The Very Heart and Soul of Russian Literature: Alexander Pushkin’s Novel-in-Verse Eugene Onegin

Virtually universally, the Russians consider Alexander Pushkin’s Eugene Onegin to be the highest peak in the vast mountain chain of their noble literature, and yet weirdly enough, outside of Russia almost no one knows this great work, let alone loves it.  To be sure, vast numbers of people are familiar with the opera bearing the same name, but the truth is that Tchaikovsky’s opera and Pushkin’s novel have very little in common other than the story line, which is only a small part of the effervescent creation that sprang from Pushkin’s pen in the latter half of the 1820’s.
       My purpose in this talk is to expose non-Russians to the astonishing beauty of this work of Russian literature through a sampler that will include small bits of the original, but that mainly will feature high-quality translations into English, Swedish, French, and German.  I will select some of my very favorite stanzas (the work consists of roughly 400 fourteen-line “Onegin stanzas”, all sharing the same intricate structure), and will do my best to show how intoxicating they are — thanks to their precise meter, their elegant rhymes, their profound lyricism, their pungent humor, and their intangible, magical musicality.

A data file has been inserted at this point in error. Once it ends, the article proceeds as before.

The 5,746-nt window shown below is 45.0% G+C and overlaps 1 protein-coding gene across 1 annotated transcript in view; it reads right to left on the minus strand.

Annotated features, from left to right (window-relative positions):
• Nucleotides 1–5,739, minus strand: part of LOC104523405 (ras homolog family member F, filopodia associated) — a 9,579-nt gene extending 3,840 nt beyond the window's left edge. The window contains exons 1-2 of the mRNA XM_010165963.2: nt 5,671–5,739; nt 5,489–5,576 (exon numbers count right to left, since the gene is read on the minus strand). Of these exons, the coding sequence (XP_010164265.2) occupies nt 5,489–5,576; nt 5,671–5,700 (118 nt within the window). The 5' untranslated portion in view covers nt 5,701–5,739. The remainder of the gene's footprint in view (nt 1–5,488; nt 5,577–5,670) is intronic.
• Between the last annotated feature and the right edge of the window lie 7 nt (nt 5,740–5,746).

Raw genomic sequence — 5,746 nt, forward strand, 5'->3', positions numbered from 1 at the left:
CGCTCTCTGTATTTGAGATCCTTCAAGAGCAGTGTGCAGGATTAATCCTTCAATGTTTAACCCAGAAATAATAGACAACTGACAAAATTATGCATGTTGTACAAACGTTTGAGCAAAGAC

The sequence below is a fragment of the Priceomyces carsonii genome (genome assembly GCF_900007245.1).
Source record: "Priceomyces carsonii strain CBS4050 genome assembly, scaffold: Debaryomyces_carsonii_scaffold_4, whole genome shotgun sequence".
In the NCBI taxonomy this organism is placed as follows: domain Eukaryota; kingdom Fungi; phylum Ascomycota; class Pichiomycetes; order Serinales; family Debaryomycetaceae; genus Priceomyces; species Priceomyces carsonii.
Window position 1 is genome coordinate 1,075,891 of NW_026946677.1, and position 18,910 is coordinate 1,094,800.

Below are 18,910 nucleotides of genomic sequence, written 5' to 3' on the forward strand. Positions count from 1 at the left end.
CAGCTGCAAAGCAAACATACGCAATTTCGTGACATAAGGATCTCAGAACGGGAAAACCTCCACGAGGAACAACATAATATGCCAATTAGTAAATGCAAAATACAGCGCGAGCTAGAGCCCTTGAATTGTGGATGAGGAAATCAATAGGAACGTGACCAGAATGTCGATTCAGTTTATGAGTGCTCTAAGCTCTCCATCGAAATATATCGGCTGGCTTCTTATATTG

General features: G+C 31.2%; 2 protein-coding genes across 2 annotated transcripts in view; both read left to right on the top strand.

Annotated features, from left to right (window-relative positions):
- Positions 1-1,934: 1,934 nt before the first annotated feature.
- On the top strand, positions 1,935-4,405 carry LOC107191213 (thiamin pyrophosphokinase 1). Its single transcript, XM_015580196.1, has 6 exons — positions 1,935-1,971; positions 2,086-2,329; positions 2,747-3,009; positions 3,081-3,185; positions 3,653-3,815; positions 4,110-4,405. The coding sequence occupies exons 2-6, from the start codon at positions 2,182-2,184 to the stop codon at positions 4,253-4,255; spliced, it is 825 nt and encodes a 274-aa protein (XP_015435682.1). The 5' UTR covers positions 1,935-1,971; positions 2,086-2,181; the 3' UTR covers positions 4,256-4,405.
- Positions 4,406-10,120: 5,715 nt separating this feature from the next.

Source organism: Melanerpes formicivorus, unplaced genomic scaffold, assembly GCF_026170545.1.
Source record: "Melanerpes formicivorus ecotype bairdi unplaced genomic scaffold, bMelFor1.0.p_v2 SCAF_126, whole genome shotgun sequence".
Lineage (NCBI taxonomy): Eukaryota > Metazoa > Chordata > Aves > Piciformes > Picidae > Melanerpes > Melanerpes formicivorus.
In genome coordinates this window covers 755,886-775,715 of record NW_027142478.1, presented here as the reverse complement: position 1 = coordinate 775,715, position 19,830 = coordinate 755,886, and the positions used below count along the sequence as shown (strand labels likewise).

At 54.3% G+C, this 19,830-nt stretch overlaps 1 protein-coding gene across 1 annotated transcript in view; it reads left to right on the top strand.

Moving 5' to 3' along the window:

All the translators who will be showcased have done something that Russians consider to be self-evidently impossible:  transplanting their most beloved work of art from its native linguistic soil into an alien one, while preserving both its content and its form.  Clearly, this is a tough set of hoops to jump through simultaneously, but is making such a multi-faceted leap really “mathematically impossible” (as one famous Russian skeptic once quaintly proclaimed)?  Obviously, I don’t think so.
       To carry out such a delicate artistic transformation requires not only a poetic soul, but also a deeply devoted and patient one — and luckily, in every culture on earth, such souls exist.  What is sad, however, is that the products of these ardent souls’ blood, sweat, and tears have met with such little recognition that Eugene Onegin, novel-in-verse, is still virtually unknown outside its native soil.  One day, perhaps, this will change.  One can always hope!

Douglas Hofstadter
Indiana University

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